Under Arnault's leadership, LVMH owned or had a stake in five of the luxury industry's ten most important brands by 2011, as per the Millward Brown Optimor BrandZ study that year. LVMH's profit engine, Louis Vuitton, accepted the best position as the world's most significant luxury brand for the 6th consecutive year, with a brand valuation of $24.3 billion β€” "as much as the combined values of Hermes, Gucci, and Chanel, which positioned second, third and fourth." Across industries, Louis Vuitton positioned 26 among 100 companies in 13 industries β€” a rundown that had Apple in the number one position.

The leader of the study noticed that LVMH had marks with "exceptionally high standards in terms of craftsmanship," which can give "the impression of extremely high eliteness, even now and again where it may not be so exclusive."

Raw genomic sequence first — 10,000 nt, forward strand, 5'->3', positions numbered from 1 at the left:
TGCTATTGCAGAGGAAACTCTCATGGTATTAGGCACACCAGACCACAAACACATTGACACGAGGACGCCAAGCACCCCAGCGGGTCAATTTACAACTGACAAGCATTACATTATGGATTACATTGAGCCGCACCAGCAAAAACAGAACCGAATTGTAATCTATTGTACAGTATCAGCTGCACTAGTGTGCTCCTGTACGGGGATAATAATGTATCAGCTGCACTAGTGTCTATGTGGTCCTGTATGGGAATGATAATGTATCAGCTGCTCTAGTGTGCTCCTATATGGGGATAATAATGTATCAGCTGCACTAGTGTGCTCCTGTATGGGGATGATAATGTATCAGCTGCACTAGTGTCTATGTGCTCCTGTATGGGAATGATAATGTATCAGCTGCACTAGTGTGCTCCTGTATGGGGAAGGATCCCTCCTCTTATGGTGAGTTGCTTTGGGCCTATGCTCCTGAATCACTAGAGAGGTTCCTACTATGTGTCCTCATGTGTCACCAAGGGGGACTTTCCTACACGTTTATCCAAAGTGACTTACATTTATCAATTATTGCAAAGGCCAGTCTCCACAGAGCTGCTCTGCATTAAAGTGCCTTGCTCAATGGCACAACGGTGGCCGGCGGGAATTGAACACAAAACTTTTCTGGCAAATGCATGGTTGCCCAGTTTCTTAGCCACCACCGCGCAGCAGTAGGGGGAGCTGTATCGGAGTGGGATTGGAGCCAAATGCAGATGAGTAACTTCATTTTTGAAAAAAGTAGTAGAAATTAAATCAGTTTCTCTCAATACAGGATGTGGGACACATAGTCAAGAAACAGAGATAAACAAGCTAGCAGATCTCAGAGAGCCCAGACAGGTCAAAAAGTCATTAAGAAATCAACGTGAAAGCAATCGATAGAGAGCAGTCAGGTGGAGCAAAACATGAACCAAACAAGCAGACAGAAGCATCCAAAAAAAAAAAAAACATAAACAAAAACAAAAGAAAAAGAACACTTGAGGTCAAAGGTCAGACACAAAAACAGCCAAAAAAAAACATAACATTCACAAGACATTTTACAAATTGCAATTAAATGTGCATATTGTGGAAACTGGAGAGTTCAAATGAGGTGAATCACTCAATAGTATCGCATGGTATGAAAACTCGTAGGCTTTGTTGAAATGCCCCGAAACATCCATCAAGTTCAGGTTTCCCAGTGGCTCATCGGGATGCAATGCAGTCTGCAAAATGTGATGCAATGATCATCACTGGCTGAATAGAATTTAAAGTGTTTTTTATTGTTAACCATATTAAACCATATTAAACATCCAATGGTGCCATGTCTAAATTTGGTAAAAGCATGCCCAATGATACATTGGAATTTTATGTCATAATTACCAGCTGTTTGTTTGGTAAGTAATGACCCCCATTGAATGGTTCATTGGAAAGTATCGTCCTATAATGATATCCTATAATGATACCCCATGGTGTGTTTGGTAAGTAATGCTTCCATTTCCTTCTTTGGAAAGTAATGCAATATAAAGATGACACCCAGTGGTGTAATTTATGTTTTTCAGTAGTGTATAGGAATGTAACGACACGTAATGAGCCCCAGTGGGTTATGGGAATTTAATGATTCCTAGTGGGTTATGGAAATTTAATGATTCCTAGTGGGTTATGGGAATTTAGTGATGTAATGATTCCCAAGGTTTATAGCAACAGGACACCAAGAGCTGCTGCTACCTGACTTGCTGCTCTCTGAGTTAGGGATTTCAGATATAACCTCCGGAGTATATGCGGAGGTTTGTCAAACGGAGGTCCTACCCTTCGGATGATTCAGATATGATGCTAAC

The Most Acquisitive Deal Maker in Luxury: Tiffany and Company (2020)

Subsequent to eating up prizes like the German luggage brand Rimowa in 2016 and the luxury travel group Belmond (the owner of the Cipriani Venice hotel) in 2018, Arnault solidified his reputation as "the most greedy deal maker in the luxury business" in 2019, when he announced the biggest deal in the history of the luxury sector: the $16.2-billion acquisition of U.S. goldsmith Tiffany and Company.

At the point when the 2020 global pandemic hit the luxury market not long after the announcement, months of public mudslinging and allegations of mismanagement resulted β€” however Arnault at last closed the deal at $420 million not exactly the original price.

As well as meeting LVMH's high bar for restrictiveness, Arnault said that he was drawn to an unusual part of the Tiffany profile: "It's the main brand (he) know(s) that possesses a variety."

The Secret of Arnault's Success